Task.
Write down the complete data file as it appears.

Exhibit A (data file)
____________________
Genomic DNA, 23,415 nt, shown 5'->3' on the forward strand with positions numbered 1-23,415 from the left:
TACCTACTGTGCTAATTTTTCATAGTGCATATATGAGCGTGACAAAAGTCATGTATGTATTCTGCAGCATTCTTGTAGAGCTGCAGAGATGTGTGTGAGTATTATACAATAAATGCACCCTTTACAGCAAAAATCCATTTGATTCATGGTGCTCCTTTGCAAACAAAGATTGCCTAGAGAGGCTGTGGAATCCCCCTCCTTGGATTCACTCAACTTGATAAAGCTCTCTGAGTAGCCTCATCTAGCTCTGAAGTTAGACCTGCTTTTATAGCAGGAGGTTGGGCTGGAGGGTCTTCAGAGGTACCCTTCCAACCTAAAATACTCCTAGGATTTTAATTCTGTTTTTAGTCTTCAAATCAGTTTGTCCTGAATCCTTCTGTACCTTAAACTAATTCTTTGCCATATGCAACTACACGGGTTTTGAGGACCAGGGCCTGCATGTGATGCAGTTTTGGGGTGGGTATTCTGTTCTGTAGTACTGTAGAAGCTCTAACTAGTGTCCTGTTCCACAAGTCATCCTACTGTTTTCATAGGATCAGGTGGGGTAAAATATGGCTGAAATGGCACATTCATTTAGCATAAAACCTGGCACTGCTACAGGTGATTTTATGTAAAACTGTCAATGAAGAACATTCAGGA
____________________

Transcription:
Genomic DNA, 23,415 nt, shown 5'->3' on the forward strand with positions numbered 1-23,415 from the left:
TACCTACTGTGCTAATTTTTCATAGTGCATATATGAGCGTGACAAAAGTCATGTATGTATTCTGCAGCATTCTTGTAGAGCTGCAGAGATGTGTGTGAGTATTATACAATAAATGCACCCTTTACAGCAAAAATCCATTTGATTCATGGTGCTCCTTTGCAAACAAAGATTGCCTAGAGAGGCTGTGGAATCCCCCTCCTTGGATTCACTCAACTTGATAAAGCTCTCTGAGTAGCCTCATCTAGCTCTGAAGTTAGACCTGCTTTTATAGCAGGAGGTTGGGCTGGAGGGTCTTCAGAGGTACCCTTCCAACCTAAAATACTCCTAGGATTTTAATTCTGTTTTTAGTCTTCAAATCAGTTTGTCCTGAATCCTTCTGTACCTTAAACTAATTCTTTGCCATATGCAACTACACGGGTTTTGAGGACCAGGGCCTGCATGTGATGCAGTTTTGGGGTGGGTATTCTGTTCTGTAGTACTGTAGAAGCTCTAACTAGTGTCCTGTTCCACAAGTCATCCTACTGTTTTCATAGGATCAGGTGGGGTAAAATATGGCTGAAATGGCACATTCATTTAGCATAAAACCTGGCACTGCTACAGGTGATTTTATGTAAAACTGTCAATGAAGAACATTCAGGA